One of the team-building activities was to split up into groups and make a list for an imaginary party we were to throw. Groups were assembled into similar personality types. Needless to say the lists were very different. Detail-oriented individuals were no longer seen as “anal retentive” but organized. Big-picture individuals were not seen as dreamers but visionaries. These exercises helped us understand each other’s strengths and weaknesses in different areas, which ultimately made us stronger as a team. As an owner it also helped me to put the right people on the right tasks and group individuals into better-functioning teams according to their strengths.

Making It Happen

So you’re asking yourself, “Where do I find the money to offer a retreat?”

Retreats must be built into your education budget. By providing tools to help your team grow your bottom line, the money will be there. Look into business tools that provide rewards, such as credit cards that offer air miles that can provide several round-trip tickets per year. Joining hotel-rewards programs can also help defray costs. This year we are holding a gift-card contest where team members can earn a trip to the TSA Symposium in San Diego in January.

Do retreats really make a difference? The answer is a resounding yes! Last year we tackled goal-setting. Each team member had a homework assignment to make a “goal board.” They had to find photos of goals — both personal and professional — and share the board with the team. At the retreat we listened to Making Your Dreams a Reality by Jack Canfield, a tape that I found instrumental in helping me achieve my goal of salon ownership. One team member had a photo of a new car on her board. Well last month she made that goal a reality. I had a photo of a larger salon and this month, if all goes according to plan, I will be moving to that larger location. Helping your team achieve personal goals is a great side effect of these trainings.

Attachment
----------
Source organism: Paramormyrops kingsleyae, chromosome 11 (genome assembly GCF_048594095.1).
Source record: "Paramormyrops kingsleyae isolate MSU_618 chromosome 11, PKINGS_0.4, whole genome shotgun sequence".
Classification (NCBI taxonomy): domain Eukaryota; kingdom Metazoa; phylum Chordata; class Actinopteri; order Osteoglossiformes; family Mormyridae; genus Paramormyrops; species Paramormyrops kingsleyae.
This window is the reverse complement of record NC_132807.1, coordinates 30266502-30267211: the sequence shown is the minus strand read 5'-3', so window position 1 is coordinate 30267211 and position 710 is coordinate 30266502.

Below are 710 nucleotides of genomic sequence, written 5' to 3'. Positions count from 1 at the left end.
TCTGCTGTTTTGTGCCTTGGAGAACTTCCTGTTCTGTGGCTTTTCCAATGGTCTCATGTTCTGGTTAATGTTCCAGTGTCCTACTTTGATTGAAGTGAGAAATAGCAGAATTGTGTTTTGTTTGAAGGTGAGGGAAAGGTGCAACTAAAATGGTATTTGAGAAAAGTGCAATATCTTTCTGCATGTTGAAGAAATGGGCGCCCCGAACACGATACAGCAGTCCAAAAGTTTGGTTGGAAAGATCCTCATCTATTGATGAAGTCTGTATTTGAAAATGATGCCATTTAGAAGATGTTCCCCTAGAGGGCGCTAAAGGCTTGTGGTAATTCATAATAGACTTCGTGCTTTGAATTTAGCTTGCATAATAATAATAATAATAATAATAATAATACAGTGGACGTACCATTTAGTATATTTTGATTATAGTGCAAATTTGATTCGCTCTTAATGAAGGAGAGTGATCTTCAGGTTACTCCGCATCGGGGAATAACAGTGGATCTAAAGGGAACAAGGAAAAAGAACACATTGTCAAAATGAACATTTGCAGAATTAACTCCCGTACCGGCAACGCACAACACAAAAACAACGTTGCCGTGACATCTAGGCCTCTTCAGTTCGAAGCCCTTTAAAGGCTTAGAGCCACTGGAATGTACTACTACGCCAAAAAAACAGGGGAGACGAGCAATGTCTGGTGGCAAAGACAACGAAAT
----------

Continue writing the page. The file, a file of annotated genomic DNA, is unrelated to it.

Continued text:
We have offered an educational retreat for the past two years and will continue to make this an annual event. Retreats offer opportunities to educate, motivate, and bring team members together to better appreciate each other. Helping your team grow will in turn grow your bottom line and provide the financial abundance to fund future events.

Suggested Retreat Themes & Programs

• Fish! A Remarkable Way to Boost Morale and Improve Results by Stephen Lundin

• Gung Ho! Turn On the People in Any Organization by Ken Blanchard

• Raving Fans: A Revolutionary Approach to Customer Service by Ken Blanchard

• How Full is your Bucket? Positive Strategies for Work and Life by Tom Rath, Donald O. Clifton

• Yes You Can!: 1,200 Inspiring Ideas for Work, Home and Happiness by Samuel Deep

• Making Your Dreams Come True by Jack Canfield

• Adventures in Creative Hairdressing (audio) by Geno Stamporo (www.behindthechair.com or (540) 338-7747)

• Michael Cole “Jump” program (www.michaelcoleseminars.com)

• The Needs Assessment (audio) by Susie Fields (www.yourbeautynetwork.com)

• Getting Retail Results (audio) by Susie Fields (www.yourbeautynetwork.com)

• Myers-Briggs Type Indicator (www.myersbriggs.org)

Millie Haynam is the owner of Natural Beauty Salon in Twinsburg, Ohio.

Keywords:   owner issues     team-building